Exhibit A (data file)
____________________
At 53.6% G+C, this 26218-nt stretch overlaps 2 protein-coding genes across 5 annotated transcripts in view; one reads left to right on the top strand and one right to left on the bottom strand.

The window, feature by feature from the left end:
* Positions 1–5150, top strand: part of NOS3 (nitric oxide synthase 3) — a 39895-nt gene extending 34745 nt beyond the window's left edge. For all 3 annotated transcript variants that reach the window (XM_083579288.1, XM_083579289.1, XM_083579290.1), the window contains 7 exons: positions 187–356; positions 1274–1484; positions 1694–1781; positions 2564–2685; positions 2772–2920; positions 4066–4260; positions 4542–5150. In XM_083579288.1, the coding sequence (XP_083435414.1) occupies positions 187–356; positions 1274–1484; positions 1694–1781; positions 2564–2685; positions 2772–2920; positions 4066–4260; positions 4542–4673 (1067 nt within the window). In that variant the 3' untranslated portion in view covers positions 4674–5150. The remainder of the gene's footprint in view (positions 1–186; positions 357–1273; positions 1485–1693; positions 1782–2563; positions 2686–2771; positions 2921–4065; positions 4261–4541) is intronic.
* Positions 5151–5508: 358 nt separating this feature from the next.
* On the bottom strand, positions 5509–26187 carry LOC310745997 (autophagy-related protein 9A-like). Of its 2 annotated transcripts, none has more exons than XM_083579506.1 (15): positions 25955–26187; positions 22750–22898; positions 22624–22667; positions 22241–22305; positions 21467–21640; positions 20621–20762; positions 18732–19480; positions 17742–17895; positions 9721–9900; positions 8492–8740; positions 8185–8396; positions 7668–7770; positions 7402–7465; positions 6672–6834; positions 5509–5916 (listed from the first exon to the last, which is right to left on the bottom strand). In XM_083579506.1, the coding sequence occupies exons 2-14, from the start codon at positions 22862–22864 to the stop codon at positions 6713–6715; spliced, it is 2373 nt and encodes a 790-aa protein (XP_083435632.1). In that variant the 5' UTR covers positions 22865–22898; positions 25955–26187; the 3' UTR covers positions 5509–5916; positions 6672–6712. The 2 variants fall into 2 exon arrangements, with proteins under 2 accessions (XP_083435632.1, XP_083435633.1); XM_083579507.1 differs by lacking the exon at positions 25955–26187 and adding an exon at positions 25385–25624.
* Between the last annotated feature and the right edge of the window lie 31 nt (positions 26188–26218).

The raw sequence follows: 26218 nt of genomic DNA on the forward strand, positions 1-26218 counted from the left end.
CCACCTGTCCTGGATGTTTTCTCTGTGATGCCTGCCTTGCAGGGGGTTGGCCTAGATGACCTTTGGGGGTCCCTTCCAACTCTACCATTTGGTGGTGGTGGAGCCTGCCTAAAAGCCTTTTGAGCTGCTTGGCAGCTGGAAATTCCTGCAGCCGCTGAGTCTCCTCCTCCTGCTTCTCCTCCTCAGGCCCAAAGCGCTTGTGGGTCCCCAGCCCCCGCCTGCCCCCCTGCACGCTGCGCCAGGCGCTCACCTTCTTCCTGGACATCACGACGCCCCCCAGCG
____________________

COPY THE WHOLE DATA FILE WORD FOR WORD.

At 53.6% G+C, this 26218-nt stretch overlaps 2 protein-coding genes across 5 annotated transcripts in view; one reads left to right on the top strand and one right to left on the bottom strand.

The window, feature by feature from the left end:
* Positions 1–5150, top strand: part of NOS3 (nitric oxide synthase 3) — a 39895-nt gene extending 34745 nt beyond the window's left edge. For all 3 annotated transcript variants that reach the window (XM_083579288.1, XM_083579289.1, XM_083579290.1), the window contains 7 exons: positions 187–356; positions 1274–1484; positions 1694–1781; positions 2564–2685; positions 2772–2920; positions 4066–4260; positions 4542–5150. In XM_083579288.1, the coding sequence (XP_083435414.1) occupies positions 187–356; positions 1274–1484; positions 1694–1781; positions 2564–2685; positions 2772–2920; positions 4066–4260; positions 4542–4673 (1067 nt within the window). In that variant the 3' untranslated portion in view covers positions 4674–5150. The remainder of the gene's footprint in view (positions 1–186; positions 357–1273; positions 1485–1693; positions 1782–2563; positions 2686–2771; positions 2921–4065; positions 4261–4541) is intronic.
* Positions 5151–5508: 358 nt separating this feature from the next.
* On the bottom strand, positions 5509–26187 carry LOC310745997 (autophagy-related protein 9A-like). Of its 2 annotated transcripts, none has more exons than XM_083579506.1 (15): positions 25955–26187; positions 22750–22898; positions 22624–22667; positions 22241–22305; positions 21467–21640; positions 20621–20762; positions 18732–19480; positions 17742–17895; positions 9721–9900; positions 8492–8740; positions 8185–8396; positions 7668–7770; positions 7402–7465; positions 6672–6834; positions 5509–5916 (listed from the first exon to the last, which is right to left on the bottom strand). In XM_083579506.1, the coding sequence occupies exons 2-14, from the start codon at positions 22862–22864 to the stop codon at positions 6713–6715; spliced, it is 2373 nt and encodes a 790-aa protein (XP_083435632.1). In that variant the 5' UTR covers positions 22865–22898; positions 25955–26187; the 3' UTR covers positions 5509–5916; positions 6672–6712. The 2 variants fall into 2 exon arrangements, with proteins under 2 accessions (XP_083435632.1, XP_083435633.1); XM_083579507.1 differs by lacking the exon at positions 25955–26187 and adding an exon at positions 25385–25624.
* Between the last annotated feature and the right edge of the window lie 31 nt (positions 26188–26218).

The raw sequence follows: 26218 nt of genomic DNA on the forward strand, positions 1-26218 counted from the left end.
CCACCTGTCCTGGATGTTTTCTCTGTGATGCCTGCCTTGCAGGGGGTTGGCCTAGATGACCTTTGGGGGTCCCTTCCAACTCTACCATTTGGTGGTGGTGGAGCCTGCCTAAAAGCCTTTTGAGCTGCTTGGCAGCTGGAAATTCCTGCAGCCGCTGAGTCTCCTCCTCCTGCTTCTCCTCCTCAGGCCCAAAGCGCTTGTGGGTCCCCAGCCCCCGCCTGCCCCCCTGCACGCTGCGCCAGGCGCTCACCTTCTTCCTGGACATCACGACGCCCCCCAGCG